Columbus State University and the Muscogee County School District took their partnership to a higher level Monday as they started a two-day conference to help them better prepare local students for the workforce.
The “E3 Conference” is designed to “engage, equip and energize students, communities and each other through active learning, brain-based strategies and new century skills,” according to the packet given to the estimated 200 invited teachers and administrators, about 100 from each institution. They gathered in CSU’s Cunningham Center for sessions such as “Education in an Age of Acceleration,” “How Meaning is Created in People,” “Weaving, Connecting and Building” and “Exploring New Century Skills.”
Columbus Technical College also is participating in the partnership.
“New century” skills, also called “soft skills,” are abilities often not measured by standardized tests but critical to a successful career and sought by employers. They include real-world problem-solving, working well in teams, communicating effectively and meeting expectations.
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Approximately two-thirds of MCSD’s teachers are CSU graduates, and approximately half of CSU’s students are MCSD graduates. That’s why, during an interview with the Ledger-Enquirer, CSU president Chris Markwood called the university’s relationship with the school district an ecosystem of education.
“We are coming together to talk about how we’re going to energize our classrooms, energize education,” Markwood said, “and we’re going to do it with the same language, the same approach and with the same goal in mind.”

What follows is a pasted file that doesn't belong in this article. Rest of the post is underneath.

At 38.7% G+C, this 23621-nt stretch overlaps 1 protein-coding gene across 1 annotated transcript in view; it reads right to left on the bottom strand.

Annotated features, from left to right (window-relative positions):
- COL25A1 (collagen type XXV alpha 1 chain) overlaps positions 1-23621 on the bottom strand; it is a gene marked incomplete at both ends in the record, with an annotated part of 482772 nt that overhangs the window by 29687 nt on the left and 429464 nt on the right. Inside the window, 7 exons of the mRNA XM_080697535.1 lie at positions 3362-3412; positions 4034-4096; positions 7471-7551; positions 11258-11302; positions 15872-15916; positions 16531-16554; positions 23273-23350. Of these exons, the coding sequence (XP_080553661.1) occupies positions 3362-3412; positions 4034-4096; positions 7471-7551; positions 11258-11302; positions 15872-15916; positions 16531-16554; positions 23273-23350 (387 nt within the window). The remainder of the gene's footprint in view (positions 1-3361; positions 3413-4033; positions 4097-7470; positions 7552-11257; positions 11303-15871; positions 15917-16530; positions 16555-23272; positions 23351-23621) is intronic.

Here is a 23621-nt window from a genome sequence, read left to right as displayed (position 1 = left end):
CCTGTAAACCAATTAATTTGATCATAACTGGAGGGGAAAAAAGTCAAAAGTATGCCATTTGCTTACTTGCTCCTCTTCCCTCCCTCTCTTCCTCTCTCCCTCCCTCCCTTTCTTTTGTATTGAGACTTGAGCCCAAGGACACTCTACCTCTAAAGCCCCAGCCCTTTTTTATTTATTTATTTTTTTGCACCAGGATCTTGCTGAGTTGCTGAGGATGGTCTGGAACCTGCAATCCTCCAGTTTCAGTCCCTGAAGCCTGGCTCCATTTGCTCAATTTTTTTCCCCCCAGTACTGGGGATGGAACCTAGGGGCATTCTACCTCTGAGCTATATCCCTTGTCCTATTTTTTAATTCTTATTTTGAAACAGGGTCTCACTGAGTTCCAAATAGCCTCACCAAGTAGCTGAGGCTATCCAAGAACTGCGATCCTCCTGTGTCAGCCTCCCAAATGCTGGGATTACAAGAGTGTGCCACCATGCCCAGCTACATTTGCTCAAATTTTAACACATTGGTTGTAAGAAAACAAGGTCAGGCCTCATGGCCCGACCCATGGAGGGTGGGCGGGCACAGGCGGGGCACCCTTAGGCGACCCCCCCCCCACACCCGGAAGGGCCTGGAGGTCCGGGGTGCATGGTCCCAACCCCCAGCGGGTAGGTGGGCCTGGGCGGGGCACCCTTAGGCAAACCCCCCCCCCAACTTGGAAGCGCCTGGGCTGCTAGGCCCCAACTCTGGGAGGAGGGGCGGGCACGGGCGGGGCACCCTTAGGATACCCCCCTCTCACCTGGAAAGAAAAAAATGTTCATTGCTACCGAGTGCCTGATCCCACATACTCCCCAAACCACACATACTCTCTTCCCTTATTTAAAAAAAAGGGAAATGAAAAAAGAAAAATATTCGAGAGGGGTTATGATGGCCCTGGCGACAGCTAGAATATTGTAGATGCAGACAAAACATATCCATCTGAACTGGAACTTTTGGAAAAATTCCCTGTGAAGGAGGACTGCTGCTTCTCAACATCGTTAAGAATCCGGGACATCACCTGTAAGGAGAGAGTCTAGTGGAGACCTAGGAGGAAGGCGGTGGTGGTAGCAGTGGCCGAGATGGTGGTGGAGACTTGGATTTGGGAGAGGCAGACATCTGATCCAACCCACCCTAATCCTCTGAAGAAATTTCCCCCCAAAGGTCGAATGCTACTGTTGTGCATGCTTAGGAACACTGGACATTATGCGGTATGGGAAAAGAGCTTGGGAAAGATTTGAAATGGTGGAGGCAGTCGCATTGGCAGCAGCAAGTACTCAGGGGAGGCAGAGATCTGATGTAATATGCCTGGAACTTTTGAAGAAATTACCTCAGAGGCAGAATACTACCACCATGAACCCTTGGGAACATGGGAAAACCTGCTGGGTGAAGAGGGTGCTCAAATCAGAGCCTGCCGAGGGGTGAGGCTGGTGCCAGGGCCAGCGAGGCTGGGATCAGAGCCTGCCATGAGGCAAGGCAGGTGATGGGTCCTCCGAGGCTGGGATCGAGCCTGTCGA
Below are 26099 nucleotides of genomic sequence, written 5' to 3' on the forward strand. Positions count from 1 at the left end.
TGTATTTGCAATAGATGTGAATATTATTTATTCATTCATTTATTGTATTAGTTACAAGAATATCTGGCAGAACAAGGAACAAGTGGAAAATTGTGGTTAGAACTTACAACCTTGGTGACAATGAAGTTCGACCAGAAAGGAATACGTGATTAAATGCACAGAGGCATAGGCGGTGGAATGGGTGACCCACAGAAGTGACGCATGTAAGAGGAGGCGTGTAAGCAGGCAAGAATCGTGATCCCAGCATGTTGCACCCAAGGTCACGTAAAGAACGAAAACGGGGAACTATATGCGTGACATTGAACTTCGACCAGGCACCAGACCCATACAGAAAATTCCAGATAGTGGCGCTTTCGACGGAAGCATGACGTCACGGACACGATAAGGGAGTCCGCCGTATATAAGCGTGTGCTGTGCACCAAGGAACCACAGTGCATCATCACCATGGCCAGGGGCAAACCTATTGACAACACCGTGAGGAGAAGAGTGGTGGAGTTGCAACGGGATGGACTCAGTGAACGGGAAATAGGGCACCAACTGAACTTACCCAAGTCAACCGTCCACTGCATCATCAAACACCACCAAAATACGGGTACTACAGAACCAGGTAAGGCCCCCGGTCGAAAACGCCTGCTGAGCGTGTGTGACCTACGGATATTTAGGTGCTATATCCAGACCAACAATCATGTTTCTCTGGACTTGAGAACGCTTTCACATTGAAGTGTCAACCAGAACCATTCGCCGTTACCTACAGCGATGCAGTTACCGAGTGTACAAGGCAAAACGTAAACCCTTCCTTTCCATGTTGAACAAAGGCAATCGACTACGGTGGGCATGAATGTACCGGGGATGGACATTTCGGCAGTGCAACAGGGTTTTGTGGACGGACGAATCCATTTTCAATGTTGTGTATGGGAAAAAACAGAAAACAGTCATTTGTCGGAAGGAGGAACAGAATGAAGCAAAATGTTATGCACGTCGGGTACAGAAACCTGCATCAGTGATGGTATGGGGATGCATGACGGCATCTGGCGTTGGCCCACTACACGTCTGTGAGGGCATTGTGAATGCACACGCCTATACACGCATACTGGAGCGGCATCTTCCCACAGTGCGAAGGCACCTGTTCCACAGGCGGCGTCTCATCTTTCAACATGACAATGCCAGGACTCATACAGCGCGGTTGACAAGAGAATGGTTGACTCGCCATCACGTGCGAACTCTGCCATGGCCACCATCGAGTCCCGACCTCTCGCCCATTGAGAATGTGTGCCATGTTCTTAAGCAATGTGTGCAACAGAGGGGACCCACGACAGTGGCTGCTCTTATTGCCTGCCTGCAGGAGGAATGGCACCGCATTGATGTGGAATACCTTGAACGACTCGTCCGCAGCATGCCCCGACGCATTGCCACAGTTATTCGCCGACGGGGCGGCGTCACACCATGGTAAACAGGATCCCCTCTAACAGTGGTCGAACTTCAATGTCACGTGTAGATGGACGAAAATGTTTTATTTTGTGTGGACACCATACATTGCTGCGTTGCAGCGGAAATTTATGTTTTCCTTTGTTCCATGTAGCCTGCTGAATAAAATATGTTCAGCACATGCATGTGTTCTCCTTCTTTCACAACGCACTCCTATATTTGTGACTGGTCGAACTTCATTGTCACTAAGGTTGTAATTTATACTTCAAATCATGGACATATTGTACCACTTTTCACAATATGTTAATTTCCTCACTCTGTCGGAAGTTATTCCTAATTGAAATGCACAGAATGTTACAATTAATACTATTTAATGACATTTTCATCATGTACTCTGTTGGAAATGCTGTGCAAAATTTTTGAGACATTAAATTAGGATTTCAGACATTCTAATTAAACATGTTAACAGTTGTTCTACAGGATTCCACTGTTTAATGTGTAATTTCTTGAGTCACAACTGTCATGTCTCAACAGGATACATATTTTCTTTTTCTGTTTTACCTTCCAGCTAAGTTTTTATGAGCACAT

MCSD superintendent David Lewis said during the interview, “We are immigrants in our kids’ worlds in terms of technology being implemented, so we have to adapt to the needs for them but also keeping in mind the needs for the workforce. That’s why the soft skills, the knowledge base as well as the pedagogy, are critically important for developing that workforce, which also will attract people to come here to go to school, to work and live in our community.”
Markwood emphasized the conference is the most visible part of a partnership that has been building for years. Last year, Markwood moved provost Tom Hackett, a former superintendent of Phenix City Schools, into a new position, executive director of PK-12 (prekindergarten through 12th grade) partnerships, to lead this effort.
The partnership’s goals are to:
▪ Align university curriculum with what MCSD seeks for its teachers.
▪ Collaborate on faculty development to promote more active learning.
▪ Plan for the development of an urban lab school.
▪ Begin planning for the transformation of school libraries into innovation and discovery centers.
▪ Expand efforts to advance soft skills in PK-graduate education.
▪ Increase participation in dual enrollment, which allows high school students to take college classes and earn college credit for free while still in high school.
“This is just the very beginning,” Markwood said of the E3 Conference. “The ultimate goal is to better prepare pre-K through doctoral students who come out of our institutions to meet the workforce needs of this community, this region and this state. And to do so, we really need to do it together.”
Lewis added, “Typically, what happens in school systems is that we have to retrain teachers when they come to us to work in the environment in which we work. Now, we’re seeing the more we forge this relationship the better and more efficient our model is for our teachers to be effective with our students.”
Along with Hackett, other organizers of the E3 Conference are:
▪ Former MCSD Teachers of the Year Kim Lester (Hannan Magnet Academy) and Stefan Lawrence (Carver High School)